By Steve Guntli
Blaine High School’s advanced theater class will be staging an original musical based on the singular life of an African/German Holocaust survivor.
“Rising Ashes: The Hans J. Massaquoi Story” is being billed as a “docu-musical,” and is based on “Destined to Witness,” Massaquoi’s autobiography published in 1999.
Senior Nathan Smith, who won the Washington State Male Solo Vocalist of the Year award from the state thespian society in 2015, will star as Massaquoi. BHS drama teacher Shari Akers wrote the script and the music, which includes 15 original songs.
The story details Massaquoi’s experiences growing up as a mixed-race man in Hitler’s Germany. The son of a German nurse and a Liberian prince, Massaquoi’s cultural struggles were only exacerbated by pressure from the royal family back in Africa and the growing culture of fear and intolerance in his native Germany. Massaquoi survived the Holocaust, and then briefly went back to Africa before deciding to immigrate to the United States. There, he became the first editor of “Ebony” magazine and a powerful voice in the civil rights movement of the 1960s. Massaquoi died in 2013 at the age of 87.
Smith read “Destined to Witness” last year and suggested the story as the topic for this year’s original production. Smith said the story appealed to him on a personal level.
“This guy was mixed race, like me, and Germany and World War II have always held such fascination for me,” he said. “You hear about the Holocaust all the time, but coming from someone like me, it had a special resonance.”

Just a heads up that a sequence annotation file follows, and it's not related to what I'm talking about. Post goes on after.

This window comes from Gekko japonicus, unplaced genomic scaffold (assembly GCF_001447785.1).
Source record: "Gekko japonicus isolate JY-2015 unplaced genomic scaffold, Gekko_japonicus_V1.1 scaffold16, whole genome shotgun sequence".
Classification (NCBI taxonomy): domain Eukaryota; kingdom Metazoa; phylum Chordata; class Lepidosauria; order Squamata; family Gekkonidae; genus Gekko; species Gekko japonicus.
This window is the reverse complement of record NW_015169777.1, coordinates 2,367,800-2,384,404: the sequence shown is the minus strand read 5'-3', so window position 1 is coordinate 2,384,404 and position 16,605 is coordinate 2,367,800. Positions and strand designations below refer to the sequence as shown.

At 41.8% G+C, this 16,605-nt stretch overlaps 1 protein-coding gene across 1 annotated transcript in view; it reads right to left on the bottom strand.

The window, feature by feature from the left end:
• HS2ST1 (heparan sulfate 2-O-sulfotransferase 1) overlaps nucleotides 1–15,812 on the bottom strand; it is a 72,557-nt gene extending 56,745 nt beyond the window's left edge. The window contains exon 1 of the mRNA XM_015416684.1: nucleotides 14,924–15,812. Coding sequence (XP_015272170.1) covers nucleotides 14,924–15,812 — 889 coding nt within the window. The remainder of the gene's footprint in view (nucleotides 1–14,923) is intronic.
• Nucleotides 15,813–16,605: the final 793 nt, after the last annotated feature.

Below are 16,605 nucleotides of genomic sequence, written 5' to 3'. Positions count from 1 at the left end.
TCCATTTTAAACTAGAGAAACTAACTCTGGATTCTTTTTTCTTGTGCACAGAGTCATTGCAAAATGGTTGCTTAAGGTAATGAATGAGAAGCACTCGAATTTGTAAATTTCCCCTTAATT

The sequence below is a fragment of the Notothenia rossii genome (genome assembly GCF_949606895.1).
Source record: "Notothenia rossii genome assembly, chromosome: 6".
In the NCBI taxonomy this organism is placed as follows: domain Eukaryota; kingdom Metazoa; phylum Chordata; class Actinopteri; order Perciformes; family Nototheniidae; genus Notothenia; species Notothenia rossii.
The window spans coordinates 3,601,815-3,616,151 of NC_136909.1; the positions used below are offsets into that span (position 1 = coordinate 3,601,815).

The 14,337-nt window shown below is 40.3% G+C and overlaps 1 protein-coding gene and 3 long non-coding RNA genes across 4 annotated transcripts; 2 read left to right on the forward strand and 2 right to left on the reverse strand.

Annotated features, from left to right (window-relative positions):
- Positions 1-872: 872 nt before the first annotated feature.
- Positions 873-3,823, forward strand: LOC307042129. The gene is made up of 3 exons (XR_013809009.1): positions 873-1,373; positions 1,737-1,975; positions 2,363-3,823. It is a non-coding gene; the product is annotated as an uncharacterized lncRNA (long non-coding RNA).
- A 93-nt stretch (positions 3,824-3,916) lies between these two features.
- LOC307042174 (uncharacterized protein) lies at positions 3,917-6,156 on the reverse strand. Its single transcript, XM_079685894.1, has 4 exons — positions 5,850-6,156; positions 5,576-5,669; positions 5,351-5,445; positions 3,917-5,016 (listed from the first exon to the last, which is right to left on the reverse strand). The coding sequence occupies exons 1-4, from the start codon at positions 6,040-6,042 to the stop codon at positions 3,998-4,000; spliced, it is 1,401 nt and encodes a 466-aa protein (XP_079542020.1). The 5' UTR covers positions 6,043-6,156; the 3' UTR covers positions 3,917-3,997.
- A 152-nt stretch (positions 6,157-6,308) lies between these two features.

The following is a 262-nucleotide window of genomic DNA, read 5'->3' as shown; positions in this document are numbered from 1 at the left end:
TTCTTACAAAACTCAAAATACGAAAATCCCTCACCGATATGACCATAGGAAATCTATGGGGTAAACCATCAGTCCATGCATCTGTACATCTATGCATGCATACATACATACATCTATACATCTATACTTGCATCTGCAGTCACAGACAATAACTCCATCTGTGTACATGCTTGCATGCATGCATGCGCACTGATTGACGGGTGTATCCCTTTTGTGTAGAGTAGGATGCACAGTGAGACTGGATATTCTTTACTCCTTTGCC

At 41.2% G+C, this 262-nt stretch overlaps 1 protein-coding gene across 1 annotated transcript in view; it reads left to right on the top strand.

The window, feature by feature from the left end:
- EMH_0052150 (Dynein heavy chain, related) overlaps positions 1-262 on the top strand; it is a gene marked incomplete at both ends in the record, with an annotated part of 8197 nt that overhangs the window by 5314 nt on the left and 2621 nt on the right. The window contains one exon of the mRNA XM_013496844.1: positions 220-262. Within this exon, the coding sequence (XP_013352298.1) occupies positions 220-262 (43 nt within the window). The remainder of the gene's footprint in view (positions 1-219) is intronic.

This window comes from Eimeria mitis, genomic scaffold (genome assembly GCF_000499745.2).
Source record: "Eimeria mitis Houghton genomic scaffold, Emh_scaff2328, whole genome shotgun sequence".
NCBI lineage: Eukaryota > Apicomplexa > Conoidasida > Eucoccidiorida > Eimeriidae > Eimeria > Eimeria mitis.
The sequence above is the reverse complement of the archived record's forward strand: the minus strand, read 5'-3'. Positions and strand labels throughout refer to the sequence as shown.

Akers has been working on the music and script for nearly a year. She said she wanted to make sure Smith could end his career with BHS theater on a high note.
“We’re really fortunate to be able to stage original productions here,” Akers said. “We wanted to send Nathan off with a story that meant a lot to him, and we’ve all really loved the process.”
The show has proven to be a challenge, as the cast is learning their lines, choreography and music all at the same time and with only two weeks before opening night. But Akers said the cast has jumped at the opportunity.
“The best part about doing an original production is you can adapt the story to fit some of the characters and personalities you see in the cast,” she said. “It’s been a little stressful, but this cast has thrown themselves into it completely and they’re doing a wonderful job.”
The cast comprises nearly 20 students, most of whom play multiple roles and even double as crewmembers. Madison Senger plays several roles in the show and is also designing the costumes.
This show posed a particular challenge for the crew, since many African characters are being portrayed by a mostly white cast, but Senger developed a workaround in her costumes. Each character wears a vest with patterns on each lapel, one side denoting their character and the other denoting their race.
The students wrote and directed the show as an entry into Seattle’s 5th Avenue Theatre awards, which lets high school drama students around the state compete with original productions.
“Rising Ashes” will be shown on Thursday and Friday, May 5 and 6 at 7 p.m. in the Performing Arts Center. Tickets are $5 at the door. For more information, contact Shari Akers at firstname.lastname@example.org.